Micaela Herrera is native to Nashville with family from Celaya, Guanajuato. She currently studies Fine Art at Watkins with a fascination in wearable-sculpture and painting.

Henry Jeck was born in Chicago, IL, and raised in Nashville. He studied music from a young age as a trumpet player. Having been raised in a family of artists, he shifted his focus to visual art. Jeck is also a student at Watkins with a special interest in sculpture and video.

 

 

 

 

 

Yakishime – Earth Metamorphosis

Posted on: May 23rd, 2017 by Brendan Tapley

Starting June 5, 2017, in collaboration with The Japan Foundation, the Currey Gallery at Watkins will present Yakishime-Earth Metamorphosis, a traveling exhibition that focuses on the Japanese ceramic technique known as “yakishime.” Firing unglazed wares at high temperatures, yakishime has developed in distinctive directions in Japan, with some of the earliest known wares dating to the fourth and fifth centuries. The exhibition showcases such pieces, as well as other applications of the process, including utensils used in the sacred Japanese tea ceremony, tablewares, as well as non-utilitarian objects. Yakishime is one the most ancient and unique ceramic processes, but also an ongoing and contemporary one. Its high temperatures bind clays together and vitrify them, making them waterproof. Contemporary artists have adopted yakishime, weaving together tradition and innovation in compelling ways. A sensibility and aesthetic unique to Japan, the exhibit offers powerful insights into art, craft, and the profound and constant interplay between history and our current time. Guests are encouraged to visit the Currey Gallery to view the exhibit during Watkins’s business hours. The show ends June 30th.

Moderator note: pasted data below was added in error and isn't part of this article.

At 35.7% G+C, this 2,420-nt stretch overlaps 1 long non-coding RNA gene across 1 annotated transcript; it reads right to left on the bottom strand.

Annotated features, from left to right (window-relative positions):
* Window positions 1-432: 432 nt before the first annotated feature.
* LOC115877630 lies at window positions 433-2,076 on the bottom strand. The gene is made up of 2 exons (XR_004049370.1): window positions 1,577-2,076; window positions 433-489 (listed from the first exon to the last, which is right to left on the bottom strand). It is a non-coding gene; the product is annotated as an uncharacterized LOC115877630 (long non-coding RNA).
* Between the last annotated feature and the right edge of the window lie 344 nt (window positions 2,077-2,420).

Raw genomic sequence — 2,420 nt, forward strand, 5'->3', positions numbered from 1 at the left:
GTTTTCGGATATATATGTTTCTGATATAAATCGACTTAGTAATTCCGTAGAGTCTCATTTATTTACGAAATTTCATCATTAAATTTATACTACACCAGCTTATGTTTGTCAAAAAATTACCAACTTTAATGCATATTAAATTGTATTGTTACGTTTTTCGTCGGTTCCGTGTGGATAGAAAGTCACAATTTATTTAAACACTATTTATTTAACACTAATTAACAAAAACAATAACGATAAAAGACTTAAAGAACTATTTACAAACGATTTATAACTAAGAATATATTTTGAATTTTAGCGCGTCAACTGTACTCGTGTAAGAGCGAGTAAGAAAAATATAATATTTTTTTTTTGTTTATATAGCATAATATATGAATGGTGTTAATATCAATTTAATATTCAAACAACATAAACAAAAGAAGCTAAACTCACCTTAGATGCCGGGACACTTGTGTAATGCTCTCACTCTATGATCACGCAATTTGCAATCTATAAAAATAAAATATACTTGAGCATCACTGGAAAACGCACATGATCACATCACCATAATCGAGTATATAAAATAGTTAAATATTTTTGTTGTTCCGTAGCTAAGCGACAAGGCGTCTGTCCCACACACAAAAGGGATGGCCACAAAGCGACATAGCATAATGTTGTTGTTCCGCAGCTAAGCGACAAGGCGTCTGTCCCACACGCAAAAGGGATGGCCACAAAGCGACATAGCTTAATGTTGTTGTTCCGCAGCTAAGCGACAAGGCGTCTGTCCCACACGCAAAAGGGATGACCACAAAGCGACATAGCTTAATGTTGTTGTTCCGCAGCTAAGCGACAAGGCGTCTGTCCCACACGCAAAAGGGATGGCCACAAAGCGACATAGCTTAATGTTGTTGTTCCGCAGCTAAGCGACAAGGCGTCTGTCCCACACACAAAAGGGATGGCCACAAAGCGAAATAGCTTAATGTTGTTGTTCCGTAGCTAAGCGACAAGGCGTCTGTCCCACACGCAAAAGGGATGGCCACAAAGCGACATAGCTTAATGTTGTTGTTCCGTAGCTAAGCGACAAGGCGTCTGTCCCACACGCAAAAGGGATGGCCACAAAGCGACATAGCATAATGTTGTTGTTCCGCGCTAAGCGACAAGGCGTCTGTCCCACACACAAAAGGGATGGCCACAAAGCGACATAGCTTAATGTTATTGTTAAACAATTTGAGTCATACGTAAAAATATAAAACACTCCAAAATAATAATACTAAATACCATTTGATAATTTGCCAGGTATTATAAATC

Watkins College Commencement

Posted on: May 10th, 2017 by Brendan Tapley

On Saturday, May 20, 2017, Watkins College will celebrate the class of 2017 at its Commencement. To learn more about the speaker, Nashville entrepreneur, visit here; to learn more about the day, visit here.

Fine Art Senior Show

Posted on: May 2nd, 2017 by Brendan Tapley

Four Watkins seniors in fine art unveil their senior shows:

Hannah Strobel

The works in the exhibit titled, Do They Move?, focus on the artist’s personal exploration of movement through painting, sculpture, and time-based media. These works contain the broad spectrum of everything the word “movement” encompasses, from the laborious tasks of our hands to moving from one place to another. The exhibition Do They Move? serves as a lighthearted and tender query posed by the artist to ask viewers to contemplate the conditions of a move.

Ian Corvette

In Ian Corvette’s exhibition, he uses a sound installation to ask, “What catalysts guide consumption?” Listen to mechanical reproductions and consider a dystopian connection between emotions and their potential as capital.

Lisa Harless

There Will Be Monsters is an exhibition that explores and celebrates the legacy of classic literary monsters. The body of work consists of pieces inspired by Gothic literature, architecture, and theory. The artist takes on the role the scientist, stretching, pinning, and suturing materials together to bring to life a new cult of monsters.

Corrina Joyner

In Corrina Joyner’s exhibition titled, the distance of the horizon collapses without my gaze, the artist poetically addresses perceptions of darkness and spaces of absence. Using physical and nonphysical mediums, these new works communicate absence through presence, and the ethereal nature of this as a psychological case.